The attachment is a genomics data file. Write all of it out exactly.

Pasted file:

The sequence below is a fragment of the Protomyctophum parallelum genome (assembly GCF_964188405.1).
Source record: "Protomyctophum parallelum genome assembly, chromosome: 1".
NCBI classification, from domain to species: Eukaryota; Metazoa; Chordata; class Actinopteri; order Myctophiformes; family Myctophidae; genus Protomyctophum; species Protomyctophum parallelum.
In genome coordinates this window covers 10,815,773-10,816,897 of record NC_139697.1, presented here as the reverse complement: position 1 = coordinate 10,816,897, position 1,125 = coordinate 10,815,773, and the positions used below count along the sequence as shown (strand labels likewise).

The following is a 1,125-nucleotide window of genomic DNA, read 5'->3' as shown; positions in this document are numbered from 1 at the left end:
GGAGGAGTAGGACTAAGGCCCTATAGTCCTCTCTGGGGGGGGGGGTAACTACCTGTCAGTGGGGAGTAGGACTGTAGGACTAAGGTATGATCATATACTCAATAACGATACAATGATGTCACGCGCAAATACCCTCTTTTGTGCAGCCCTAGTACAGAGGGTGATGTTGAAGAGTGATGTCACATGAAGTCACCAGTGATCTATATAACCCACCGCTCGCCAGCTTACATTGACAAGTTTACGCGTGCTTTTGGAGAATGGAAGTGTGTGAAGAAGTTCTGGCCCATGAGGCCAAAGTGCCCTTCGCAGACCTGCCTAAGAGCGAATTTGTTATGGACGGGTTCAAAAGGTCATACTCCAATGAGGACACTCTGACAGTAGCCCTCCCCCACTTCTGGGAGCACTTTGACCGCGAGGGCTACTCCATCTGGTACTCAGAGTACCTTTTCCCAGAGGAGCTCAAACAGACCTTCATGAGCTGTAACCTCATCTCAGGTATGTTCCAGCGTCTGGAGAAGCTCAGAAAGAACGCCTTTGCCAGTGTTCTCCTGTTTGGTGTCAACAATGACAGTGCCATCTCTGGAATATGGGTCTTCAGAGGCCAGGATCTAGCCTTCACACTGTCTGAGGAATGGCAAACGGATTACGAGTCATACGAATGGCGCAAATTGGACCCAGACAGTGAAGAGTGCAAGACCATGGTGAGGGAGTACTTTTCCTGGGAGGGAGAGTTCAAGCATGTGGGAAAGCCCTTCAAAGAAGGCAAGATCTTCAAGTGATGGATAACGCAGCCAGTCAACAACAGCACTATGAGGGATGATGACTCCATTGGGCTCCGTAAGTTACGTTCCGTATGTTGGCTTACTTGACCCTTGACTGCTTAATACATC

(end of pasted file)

The sequence below is a fragment of the Protomyctophum parallelum genome (assembly GCF_964188405.1).
Source record: "Protomyctophum parallelum genome assembly, chromosome: 1".
NCBI classification, from domain to species: Eukaryota; Metazoa; Chordata; class Actinopteri; order Myctophiformes; family Myctophidae; genus Protomyctophum; species Protomyctophum parallelum.
In genome coordinates this window covers 10,815,773-10,816,897 of record NC_139697.1, presented here as the reverse complement: position 1 = coordinate 10,816,897, position 1,125 = coordinate 10,815,773, and the positions used below count along the sequence as shown (strand labels likewise).

The following is a 1,125-nucleotide window of genomic DNA, read 5'->3' as shown; positions in this document are numbered from 1 at the left end:
GGAGGAGTAGGACTAAGGCCCTATAGTCCTCTCTGGGGGGGGGGGTAACTACCTGTCAGTGGGGAGTAGGACTGTAGGACTAAGGTATGATCATATACTCAATAACGATACAATGATGTCACGCGCAAATACCCTCTTTTGTGCAGCCCTAGTACAGAGGGTGATGTTGAAGAGTGATGTCACATGAAGTCACCAGTGATCTATATAACCCACCGCTCGCCAGCTTACATTGACAAGTTTACGCGTGCTTTTGGAGAATGGAAGTGTGTGAAGAAGTTCTGGCCCATGAGGCCAAAGTGCCCTTCGCAGACCTGCCTAAGAGCGAATTTGTTATGGACGGGTTCAAAAGGTCATACTCCAATGAGGACACTCTGACAGTAGCCCTCCCCCACTTCTGGGAGCACTTTGACCGCGAGGGCTACTCCATCTGGTACTCAGAGTACCTTTTCCCAGAGGAGCTCAAACAGACCTTCATGAGCTGTAACCTCATCTCAGGTATGTTCCAGCGTCTGGAGAAGCTCAGAAAGAACGCCTTTGCCAGTGTTCTCCTGTTTGGTGTCAACAATGACAGTGCCATCTCTGGAATATGGGTCTTCAGAGGCCAGGATCTAGCCTTCACACTGTCTGAGGAATGGCAAACGGATTACGAGTCATACGAATGGCGCAAATTGGACCCAGACAGTGAAGAGTGCAAGACCATGGTGAGGGAGTACTTTTCCTGGGAGGGAGAGTTCAAGCATGTGGGAAAGCCCTTCAAAGAAGGCAAGATCTTCAAGTGATGGATAACGCAGCCAGTCAACAACAGCACTATGAGGGATGATGACTCCATTGGGCTCCGTAAGTTACGTTCCGTATGTTGGCTTACTTGACCCTTGACTGCTTAATACATC